• Purpose: Studies show that WEPL can be determined from modulated dose rate functions (DRF). However, the previous calibration method based on statistics of the DRF is sensitive to energy mixing of protons due to scattering through different materials (termed as range mixing here), causing inaccuracies in the determination of WEPL. This study intends to explore time-domain features of the DRF to reduce the effect of range mixing in proton radiography (pRG) by this technique. Methods: An amorphous silicon flat panel (PaxScan™ 4030CB, Varian Medical Systems, Inc., Palo Alto, CA) was placed behind phantoms to measure DRFs from a proton beammore » modulated by a specially designed modulator wheel. The performance of two methods, the previously used method based on the root mean square (RMS) and the new approach based on time-domain features of the DRF, are compared for retrieving WEPL and RSP from pRG of a Gammex phantom. Results: Calibration by T{sub 80} (the time point for 80% of the major peak) was more robust to range mixing and produced WEPL with improved accuracy. The error of RSP was reduced from 8.2% to 1.7% for lung equivalent material, with the mean error for all other materials reduced from 1.2% to 0.7%. The mean error of the full width at half maximum (FWHM) of retrieved inserts was decreased from 25.85% to 5.89% for the RMS and T{sub 80} method respectively. Monte Carlo simulations in simplified cases also demonstrated that the T{sub 80} method is less sensitive to range mixing than the RMS method. Conclusion: WEPL images have been retrieved based on single flat panel measured DRFs, with inaccuracies reduced by exploiting time-domain features as the calibration parameter. The T{sub 80} method is validated to be less sensitive to range mixing and can thus retrieve the WEPL values in proximity of interfaces with improved numerical and spatial accuracy for proton radiography.« less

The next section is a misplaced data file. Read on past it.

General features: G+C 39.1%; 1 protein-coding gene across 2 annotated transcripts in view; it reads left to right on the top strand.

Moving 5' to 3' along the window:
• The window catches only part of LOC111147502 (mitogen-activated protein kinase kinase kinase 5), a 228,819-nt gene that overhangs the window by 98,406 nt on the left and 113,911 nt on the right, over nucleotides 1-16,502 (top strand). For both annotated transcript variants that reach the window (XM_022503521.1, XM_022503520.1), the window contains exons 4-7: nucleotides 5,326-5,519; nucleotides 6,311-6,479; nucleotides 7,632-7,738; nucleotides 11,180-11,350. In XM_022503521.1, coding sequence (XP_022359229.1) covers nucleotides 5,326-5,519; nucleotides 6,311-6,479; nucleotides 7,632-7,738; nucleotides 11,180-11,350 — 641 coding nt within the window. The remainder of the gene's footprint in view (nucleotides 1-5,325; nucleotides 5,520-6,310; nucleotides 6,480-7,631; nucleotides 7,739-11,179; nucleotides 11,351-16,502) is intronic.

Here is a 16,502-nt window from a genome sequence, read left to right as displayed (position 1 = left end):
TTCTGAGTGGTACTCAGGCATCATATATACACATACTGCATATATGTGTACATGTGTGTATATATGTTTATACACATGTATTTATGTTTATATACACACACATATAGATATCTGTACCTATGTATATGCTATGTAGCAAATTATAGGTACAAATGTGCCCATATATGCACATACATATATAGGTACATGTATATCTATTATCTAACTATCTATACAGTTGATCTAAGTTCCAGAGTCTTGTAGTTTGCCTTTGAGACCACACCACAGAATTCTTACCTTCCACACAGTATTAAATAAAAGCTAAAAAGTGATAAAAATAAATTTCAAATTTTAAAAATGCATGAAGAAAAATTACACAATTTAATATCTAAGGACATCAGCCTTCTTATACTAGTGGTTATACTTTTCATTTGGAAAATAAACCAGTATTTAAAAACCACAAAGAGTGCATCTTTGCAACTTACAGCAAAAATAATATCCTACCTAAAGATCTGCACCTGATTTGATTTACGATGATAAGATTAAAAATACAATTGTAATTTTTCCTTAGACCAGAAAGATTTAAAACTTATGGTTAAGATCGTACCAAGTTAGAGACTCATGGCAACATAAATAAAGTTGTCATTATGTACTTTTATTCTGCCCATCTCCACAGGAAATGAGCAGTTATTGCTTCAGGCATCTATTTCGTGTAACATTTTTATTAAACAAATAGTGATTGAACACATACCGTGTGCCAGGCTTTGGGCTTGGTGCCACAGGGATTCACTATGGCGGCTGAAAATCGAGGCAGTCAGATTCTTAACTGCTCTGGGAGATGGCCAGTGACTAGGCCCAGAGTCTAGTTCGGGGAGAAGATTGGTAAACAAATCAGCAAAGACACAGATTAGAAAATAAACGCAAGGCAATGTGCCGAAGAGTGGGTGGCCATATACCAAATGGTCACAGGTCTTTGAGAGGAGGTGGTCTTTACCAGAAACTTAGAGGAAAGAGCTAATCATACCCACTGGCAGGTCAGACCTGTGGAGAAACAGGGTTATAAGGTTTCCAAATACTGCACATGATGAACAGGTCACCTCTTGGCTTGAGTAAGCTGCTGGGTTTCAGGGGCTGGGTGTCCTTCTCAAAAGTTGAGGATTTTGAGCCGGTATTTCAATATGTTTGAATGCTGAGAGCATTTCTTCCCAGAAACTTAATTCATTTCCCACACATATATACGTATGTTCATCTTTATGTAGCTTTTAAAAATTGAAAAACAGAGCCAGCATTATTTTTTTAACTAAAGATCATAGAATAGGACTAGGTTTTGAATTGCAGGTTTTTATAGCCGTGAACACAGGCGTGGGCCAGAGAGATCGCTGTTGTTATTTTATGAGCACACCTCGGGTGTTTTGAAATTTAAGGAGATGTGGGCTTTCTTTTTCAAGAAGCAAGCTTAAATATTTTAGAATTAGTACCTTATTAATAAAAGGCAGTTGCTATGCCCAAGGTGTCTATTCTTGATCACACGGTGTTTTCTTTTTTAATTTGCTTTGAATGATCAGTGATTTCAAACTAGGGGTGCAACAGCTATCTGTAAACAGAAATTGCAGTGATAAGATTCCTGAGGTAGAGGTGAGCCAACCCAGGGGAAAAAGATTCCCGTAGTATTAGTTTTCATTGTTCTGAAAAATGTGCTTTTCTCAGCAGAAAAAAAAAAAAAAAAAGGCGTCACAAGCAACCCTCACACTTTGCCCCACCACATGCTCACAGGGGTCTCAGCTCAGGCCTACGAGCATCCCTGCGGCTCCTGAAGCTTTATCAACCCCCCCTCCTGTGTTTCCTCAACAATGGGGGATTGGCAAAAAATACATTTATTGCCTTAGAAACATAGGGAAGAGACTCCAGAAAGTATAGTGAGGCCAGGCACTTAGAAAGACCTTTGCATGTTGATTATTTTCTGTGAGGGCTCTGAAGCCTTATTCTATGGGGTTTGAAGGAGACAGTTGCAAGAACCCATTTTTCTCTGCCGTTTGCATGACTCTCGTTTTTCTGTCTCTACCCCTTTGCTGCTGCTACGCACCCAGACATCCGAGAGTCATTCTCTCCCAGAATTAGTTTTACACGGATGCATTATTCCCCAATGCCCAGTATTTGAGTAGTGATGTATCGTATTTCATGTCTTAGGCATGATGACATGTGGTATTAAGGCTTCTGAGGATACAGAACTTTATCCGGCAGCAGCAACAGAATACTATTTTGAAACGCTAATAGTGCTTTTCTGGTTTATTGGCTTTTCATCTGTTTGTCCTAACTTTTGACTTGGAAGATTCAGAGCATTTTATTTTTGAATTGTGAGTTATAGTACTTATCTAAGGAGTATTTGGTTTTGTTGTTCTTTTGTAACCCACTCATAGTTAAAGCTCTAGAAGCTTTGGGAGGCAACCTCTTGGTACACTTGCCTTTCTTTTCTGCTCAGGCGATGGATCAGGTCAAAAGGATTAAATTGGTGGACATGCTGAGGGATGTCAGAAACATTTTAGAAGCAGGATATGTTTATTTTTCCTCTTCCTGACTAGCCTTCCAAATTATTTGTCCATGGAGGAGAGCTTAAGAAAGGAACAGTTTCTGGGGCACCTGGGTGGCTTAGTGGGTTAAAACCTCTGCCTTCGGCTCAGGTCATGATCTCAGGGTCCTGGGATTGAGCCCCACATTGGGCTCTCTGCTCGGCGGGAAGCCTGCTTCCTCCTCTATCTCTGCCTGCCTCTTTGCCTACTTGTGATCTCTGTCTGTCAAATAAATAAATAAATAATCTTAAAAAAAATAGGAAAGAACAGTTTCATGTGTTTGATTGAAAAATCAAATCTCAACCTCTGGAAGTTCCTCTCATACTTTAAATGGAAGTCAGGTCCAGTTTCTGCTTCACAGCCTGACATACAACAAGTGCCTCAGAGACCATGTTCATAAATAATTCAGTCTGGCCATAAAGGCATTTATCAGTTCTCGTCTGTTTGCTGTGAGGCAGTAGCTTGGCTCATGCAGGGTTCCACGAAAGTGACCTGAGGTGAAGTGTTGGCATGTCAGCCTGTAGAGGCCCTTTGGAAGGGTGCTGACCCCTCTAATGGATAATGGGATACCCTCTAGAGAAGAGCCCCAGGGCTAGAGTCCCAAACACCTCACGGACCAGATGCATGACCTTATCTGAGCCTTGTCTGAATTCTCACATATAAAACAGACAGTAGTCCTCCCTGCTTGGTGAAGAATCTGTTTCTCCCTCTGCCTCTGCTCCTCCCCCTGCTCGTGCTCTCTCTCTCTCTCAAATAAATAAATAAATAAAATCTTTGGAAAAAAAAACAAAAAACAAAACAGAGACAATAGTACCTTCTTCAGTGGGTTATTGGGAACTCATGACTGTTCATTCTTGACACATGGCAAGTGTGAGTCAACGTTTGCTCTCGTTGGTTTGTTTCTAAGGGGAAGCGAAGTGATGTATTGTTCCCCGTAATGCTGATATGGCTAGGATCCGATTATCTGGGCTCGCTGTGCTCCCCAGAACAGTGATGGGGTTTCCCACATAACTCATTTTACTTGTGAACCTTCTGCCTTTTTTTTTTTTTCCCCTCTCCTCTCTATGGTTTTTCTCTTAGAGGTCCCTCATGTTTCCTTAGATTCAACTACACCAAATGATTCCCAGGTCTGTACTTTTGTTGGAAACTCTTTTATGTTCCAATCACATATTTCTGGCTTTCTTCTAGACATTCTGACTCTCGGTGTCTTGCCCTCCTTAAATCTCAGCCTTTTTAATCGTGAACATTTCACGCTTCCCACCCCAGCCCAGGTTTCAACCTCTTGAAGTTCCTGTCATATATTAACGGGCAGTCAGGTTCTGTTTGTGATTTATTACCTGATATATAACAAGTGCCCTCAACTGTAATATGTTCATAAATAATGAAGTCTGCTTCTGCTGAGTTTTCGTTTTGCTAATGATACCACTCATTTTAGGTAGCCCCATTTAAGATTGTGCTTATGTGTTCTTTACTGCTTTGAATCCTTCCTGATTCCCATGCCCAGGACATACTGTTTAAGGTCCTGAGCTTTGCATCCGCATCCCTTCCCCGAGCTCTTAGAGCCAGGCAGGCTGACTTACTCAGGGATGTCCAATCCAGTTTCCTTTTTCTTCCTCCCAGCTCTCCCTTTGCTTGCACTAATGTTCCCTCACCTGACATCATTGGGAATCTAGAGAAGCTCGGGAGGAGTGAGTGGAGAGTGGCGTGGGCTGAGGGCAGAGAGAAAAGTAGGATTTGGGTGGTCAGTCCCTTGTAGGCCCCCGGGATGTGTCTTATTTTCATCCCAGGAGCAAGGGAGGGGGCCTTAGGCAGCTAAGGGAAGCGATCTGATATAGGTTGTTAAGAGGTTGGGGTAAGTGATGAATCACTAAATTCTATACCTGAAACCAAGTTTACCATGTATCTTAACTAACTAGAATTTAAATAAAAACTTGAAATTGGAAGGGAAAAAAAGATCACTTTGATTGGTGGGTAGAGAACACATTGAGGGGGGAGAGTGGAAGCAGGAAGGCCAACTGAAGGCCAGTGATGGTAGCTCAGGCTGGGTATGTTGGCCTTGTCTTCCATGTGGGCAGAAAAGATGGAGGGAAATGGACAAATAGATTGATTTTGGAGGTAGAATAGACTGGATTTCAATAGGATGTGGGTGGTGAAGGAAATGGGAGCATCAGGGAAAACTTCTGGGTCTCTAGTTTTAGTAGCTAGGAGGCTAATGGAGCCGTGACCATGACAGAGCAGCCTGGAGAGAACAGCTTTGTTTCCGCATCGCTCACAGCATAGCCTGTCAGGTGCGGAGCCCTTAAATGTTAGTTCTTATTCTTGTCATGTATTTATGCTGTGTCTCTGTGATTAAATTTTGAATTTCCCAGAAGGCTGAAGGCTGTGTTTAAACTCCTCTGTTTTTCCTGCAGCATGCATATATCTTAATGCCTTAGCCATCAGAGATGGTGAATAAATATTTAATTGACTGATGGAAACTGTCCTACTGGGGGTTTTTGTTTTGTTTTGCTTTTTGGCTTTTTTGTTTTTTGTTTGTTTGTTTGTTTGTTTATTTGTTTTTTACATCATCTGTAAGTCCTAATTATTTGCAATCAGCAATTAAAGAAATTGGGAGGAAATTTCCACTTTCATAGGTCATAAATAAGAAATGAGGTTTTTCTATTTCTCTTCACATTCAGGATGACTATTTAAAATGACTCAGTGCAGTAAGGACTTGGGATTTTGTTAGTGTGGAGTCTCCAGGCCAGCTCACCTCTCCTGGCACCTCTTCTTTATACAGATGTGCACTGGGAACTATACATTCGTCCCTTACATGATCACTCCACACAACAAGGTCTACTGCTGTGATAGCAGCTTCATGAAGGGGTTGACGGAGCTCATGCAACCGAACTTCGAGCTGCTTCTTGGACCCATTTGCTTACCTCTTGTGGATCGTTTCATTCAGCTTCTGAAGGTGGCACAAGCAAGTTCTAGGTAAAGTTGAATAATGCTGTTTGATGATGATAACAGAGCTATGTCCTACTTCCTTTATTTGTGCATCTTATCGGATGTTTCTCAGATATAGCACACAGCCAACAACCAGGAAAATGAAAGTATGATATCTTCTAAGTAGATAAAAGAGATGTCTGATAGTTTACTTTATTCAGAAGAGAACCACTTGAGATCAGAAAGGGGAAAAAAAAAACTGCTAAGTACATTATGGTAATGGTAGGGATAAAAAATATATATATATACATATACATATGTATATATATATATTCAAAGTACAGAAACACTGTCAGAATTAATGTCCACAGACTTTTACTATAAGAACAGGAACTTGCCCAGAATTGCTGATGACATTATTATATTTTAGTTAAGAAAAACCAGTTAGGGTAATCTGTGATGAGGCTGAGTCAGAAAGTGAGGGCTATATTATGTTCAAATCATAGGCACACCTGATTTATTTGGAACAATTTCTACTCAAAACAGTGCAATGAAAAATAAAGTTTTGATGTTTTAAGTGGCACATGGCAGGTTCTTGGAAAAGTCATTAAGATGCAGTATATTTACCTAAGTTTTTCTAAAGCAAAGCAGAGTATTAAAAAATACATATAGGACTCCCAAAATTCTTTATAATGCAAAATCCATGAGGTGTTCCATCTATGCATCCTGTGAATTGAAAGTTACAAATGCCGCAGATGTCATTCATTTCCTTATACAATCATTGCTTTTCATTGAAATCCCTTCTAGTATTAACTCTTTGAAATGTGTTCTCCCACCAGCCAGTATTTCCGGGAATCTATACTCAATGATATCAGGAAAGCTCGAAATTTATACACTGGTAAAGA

• Purpose: Through simulation, to assess acoustic-based range verification of proton beams (protoacoustics) under clinical conditions. Methods: Pressure waves generated by the energy deposition of a 150 MeV, 8 mm FWHM pulsed pencil proton beam were numerically simulated through two Methods: 1) For a homogeneous water medium, an analytical wave-equation solution was used to calculate the time-dependent pressure measured at detector points surrounding the proton Bragg peak. 2) For heterogeneity studies, a CT tissue image was used to calculate the proton dose deposition and define the acoustic properties of the voxels through which numerical pressure wave propagation was simulated with themore » k-Wave matlab toolbox. The simulations were used to assess the dependence of the acoustic amplitude and range-verification accuracy on proton pulse rise time and tissue heterogeneity. Results: As the proton pulse rise time is increased from 1 to 40 µs, the amplitude of the expected acoustic emission decreases (a 60% drop distal to the Bragg peak), the central frequency of the expected signal decreases (from 45 to 6 kHz), and the accuracy of the range-verification decreases (from <1 mm to 16 mm at 5 cm distal to the Bragg peak). For a 300 nA pulse, the expected pressure range is on the order of 0.1 Pa, which is observable with commercial detectors. For the heterogeneous medium, our test case shows that pressure waves emitted by an anterior pencil beam directed into the abdomen and detected posteriorly can determine the Bragg peak range to an accuracy of <2mm for a 1 µs proton pulse. Conclusion: For proton pulses with fast rise-times, protoacoustics is a promising potential method for monitoring penetration depth through heterogeneous tissue. The loss of range-verification accuracy with increasing rise-times, however, suggests the need for comparisons to modeling to improve accuracy for slower cyclotron proton sources.« less